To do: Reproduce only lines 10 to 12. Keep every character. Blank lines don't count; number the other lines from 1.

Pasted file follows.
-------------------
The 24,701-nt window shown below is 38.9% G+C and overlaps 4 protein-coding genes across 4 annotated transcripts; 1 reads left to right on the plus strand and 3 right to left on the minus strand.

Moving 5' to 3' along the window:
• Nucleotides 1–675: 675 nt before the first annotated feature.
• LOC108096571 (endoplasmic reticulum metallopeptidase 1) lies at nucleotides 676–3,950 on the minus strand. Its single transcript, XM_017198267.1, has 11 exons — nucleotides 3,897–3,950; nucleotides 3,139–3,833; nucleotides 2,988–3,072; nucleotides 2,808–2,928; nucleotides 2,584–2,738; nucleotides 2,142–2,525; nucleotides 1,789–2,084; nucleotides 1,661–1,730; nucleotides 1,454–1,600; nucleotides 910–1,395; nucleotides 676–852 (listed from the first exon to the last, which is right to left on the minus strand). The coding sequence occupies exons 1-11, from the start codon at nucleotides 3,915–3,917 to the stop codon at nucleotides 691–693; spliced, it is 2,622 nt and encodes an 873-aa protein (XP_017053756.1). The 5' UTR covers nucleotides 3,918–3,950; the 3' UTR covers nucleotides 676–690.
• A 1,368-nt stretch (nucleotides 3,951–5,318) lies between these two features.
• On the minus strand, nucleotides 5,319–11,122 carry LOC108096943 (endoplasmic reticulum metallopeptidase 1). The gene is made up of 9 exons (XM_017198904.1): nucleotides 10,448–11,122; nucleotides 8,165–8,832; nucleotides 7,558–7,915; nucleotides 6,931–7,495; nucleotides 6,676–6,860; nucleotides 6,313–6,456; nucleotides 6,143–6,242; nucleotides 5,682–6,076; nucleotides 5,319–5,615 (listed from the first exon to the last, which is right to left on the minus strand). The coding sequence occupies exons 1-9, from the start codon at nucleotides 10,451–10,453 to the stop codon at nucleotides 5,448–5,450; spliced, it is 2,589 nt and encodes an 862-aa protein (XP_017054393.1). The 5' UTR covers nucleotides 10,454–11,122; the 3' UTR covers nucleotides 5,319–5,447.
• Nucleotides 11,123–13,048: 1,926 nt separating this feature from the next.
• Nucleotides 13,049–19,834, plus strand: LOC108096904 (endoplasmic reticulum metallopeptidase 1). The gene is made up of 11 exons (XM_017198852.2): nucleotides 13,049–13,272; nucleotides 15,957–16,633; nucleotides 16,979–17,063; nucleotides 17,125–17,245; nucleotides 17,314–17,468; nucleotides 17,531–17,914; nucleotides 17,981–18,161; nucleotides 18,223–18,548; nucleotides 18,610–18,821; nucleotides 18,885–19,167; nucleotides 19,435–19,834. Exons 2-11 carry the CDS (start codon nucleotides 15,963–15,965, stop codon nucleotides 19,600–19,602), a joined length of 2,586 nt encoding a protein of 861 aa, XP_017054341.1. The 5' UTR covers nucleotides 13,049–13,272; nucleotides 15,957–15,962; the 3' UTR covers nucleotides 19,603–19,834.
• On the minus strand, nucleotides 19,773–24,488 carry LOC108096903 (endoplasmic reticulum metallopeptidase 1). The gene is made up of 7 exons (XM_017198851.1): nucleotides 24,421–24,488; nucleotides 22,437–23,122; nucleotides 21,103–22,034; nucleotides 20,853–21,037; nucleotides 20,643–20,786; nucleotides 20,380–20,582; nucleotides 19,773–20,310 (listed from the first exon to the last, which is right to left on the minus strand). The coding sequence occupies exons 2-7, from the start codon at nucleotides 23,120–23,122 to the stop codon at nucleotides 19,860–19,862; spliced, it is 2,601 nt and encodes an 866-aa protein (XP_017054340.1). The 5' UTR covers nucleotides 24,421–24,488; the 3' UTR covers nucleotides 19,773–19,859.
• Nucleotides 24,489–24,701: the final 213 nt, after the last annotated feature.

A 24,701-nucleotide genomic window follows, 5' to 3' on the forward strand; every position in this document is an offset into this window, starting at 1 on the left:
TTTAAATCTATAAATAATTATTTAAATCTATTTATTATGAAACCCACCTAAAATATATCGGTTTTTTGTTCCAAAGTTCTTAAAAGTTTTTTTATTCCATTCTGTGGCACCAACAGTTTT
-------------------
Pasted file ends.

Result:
• Nucleotides 24,489–24,701: the final 213 nt, after the last annotated feature.

A 24,701-nucleotide genomic window follows, 5' to 3' on the forward strand; every position in this document is an offset into this window, starting at 1 on the left:
TTTAAATCTATAAATAATTATTTAAATCTATTTATTATGAAACCCACCTAAAATATATCGGTTTTTTGTTCCAAAGTTCTTAAAAGTTTTTTTATTCCATTCTGTGGCACCAACAGTTTT